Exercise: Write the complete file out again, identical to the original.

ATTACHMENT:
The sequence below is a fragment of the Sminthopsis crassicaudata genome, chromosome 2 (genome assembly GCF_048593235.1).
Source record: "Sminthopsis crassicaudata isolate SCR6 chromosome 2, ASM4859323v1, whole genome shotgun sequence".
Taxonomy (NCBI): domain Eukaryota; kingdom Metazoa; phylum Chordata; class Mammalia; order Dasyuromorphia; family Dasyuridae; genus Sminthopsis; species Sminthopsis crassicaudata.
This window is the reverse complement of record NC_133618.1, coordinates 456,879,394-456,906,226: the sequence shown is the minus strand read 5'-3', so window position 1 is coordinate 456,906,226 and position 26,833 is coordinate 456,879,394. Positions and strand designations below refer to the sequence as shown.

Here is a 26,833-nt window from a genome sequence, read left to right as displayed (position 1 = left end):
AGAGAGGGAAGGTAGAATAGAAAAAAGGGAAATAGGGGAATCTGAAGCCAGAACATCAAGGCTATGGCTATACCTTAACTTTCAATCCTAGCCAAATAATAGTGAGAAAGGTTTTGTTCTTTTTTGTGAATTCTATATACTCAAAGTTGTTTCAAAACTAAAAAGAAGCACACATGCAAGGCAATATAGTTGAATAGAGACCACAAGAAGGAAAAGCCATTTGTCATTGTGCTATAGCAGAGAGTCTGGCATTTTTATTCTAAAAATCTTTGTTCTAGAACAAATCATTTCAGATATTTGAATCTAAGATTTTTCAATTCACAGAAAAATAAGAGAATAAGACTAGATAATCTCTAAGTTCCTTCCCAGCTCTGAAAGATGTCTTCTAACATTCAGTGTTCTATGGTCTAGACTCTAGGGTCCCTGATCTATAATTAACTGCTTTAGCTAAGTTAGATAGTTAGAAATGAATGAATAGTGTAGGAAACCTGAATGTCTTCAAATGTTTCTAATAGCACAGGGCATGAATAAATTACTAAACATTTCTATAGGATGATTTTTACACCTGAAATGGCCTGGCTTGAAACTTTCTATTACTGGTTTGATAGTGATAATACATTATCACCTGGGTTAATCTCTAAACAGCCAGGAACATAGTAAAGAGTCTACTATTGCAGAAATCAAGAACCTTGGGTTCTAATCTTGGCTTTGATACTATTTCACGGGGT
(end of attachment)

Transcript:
The sequence below is a fragment of the Sminthopsis crassicaudata genome, chromosome 2 (genome assembly GCF_048593235.1).
Source record: "Sminthopsis crassicaudata isolate SCR6 chromosome 2, ASM4859323v1, whole genome shotgun sequence".
Taxonomy (NCBI): domain Eukaryota; kingdom Metazoa; phylum Chordata; class Mammalia; order Dasyuromorphia; family Dasyuridae; genus Sminthopsis; species Sminthopsis crassicaudata.
This window is the reverse complement of record NC_133618.1, coordinates 456,879,394-456,906,226: the sequence shown is the minus strand read 5'-3', so window position 1 is coordinate 456,906,226 and position 26,833 is coordinate 456,879,394. Positions and strand designations below refer to the sequence as shown.

Here is a 26,833-nt window from a genome sequence, read left to right as displayed (position 1 = left end):
AGAGAGGGAAGGTAGAATAGAAAAAAGGGAAATAGGGGAATCTGAAGCCAGAACATCAAGGCTATGGCTATACCTTAACTTTCAATCCTAGCCAAATAATAGTGAGAAAGGTTTTGTTCTTTTTTGTGAATTCTATATACTCAAAGTTGTTTCAAAACTAAAAAGAAGCACACATGCAAGGCAATATAGTTGAATAGAGACCACAAGAAGGAAAAGCCATTTGTCATTGTGCTATAGCAGAGAGTCTGGCATTTTTATTCTAAAAATCTTTGTTCTAGAACAAATCATTTCAGATATTTGAATCTAAGATTTTTCAATTCACAGAAAAATAAGAGAATAAGACTAGATAATCTCTAAGTTCCTTCCCAGCTCTGAAAGATGTCTTCTAACATTCAGTGTTCTATGGTCTAGACTCTAGGGTCCCTGATCTATAATTAACTGCTTTAGCTAAGTTAGATAGTTAGAAATGAATGAATAGTGTAGGAAACCTGAATGTCTTCAAATGTTTCTAATAGCACAGGGCATGAATAAATTACTAAACATTTCTATAGGATGATTTTTACACCTGAAATGGCCTGGCTTGAAACTTTCTATTACTGGTTTGATAGTGATAATACATTATCACCTGGGTTAATCTCTAAACAGCCAGGAACATAGTAAAGAGTCTACTATTGCAGAAATCAAGAACCTTGGGTTCTAATCTTGGCTTTGATACTATTTCACGGGGT